Takeaway: We developed a way to quantify a state's progress in battling COVID-19 and support our models for relaxation of stay-at-home orders

Editor's Note: This is a complimentary research note published by Healthcare Policy analyst Emily Evans. CLICK HERE to get daily COVID-19 analysis and alerts from our research team and access our related webcasts.

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In the crazy (and I would argue bad for your health) world that has political reporters covering a science and medicine issue, the focus has been on the facile (also bad for your health) like shut-down orders, wearing of facemasks and, most recently, "mass" testing for the presence of COVID-19.

The popular emphasis on these easily understood ways - with little scientific consensus - of measuring government response to the COVID-19 outbreak has left the public wondering when life will become more pleasant. Stubbornly high new confirmed cases seem to suggest "never."

In most cases, however, a decision to impose and relax certain restrictions on commerce and assembly is a complex one. Case volumes are a factor, of course, but they are viewed through the lens of other equally important considerations. These include:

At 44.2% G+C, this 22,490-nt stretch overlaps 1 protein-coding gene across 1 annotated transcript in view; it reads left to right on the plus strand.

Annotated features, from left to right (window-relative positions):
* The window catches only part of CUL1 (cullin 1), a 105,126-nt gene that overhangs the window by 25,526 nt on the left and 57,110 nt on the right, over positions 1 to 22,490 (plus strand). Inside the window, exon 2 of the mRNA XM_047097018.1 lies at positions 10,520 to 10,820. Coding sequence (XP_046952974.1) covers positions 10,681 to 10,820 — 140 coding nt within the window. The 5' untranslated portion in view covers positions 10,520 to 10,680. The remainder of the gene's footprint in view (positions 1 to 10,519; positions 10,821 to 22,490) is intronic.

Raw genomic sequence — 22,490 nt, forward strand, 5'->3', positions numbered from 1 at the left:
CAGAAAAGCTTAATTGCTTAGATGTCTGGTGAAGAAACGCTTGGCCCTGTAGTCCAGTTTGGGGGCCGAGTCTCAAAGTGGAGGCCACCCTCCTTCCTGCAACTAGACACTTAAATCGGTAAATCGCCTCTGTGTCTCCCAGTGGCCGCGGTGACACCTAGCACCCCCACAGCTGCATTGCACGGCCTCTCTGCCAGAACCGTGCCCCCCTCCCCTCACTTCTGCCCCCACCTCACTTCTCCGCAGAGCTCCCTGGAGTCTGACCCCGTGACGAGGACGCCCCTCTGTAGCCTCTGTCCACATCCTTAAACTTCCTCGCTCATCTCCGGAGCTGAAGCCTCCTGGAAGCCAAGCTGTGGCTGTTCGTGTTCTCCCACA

• Inpatient Hospital Capacity – The chief public health consideration for ordering mandatory closure of businesses and religious gatherings is protection of the health care system and its workers. A health system already full of seasonal flu patients as COVID-19 cases appear in a community will accelerate imposition of restrictions where a half full hospital does not.
  • ICU Capacity – Respiratory diseases like COVID-19 and other Influenza-Like Illnesses are successfully treated when there is available advanced care in the form of ICU beds staffed with properly trained pulmonologists, respiratory therapists and the necessary supplies and equipment, including PPE and ventilators.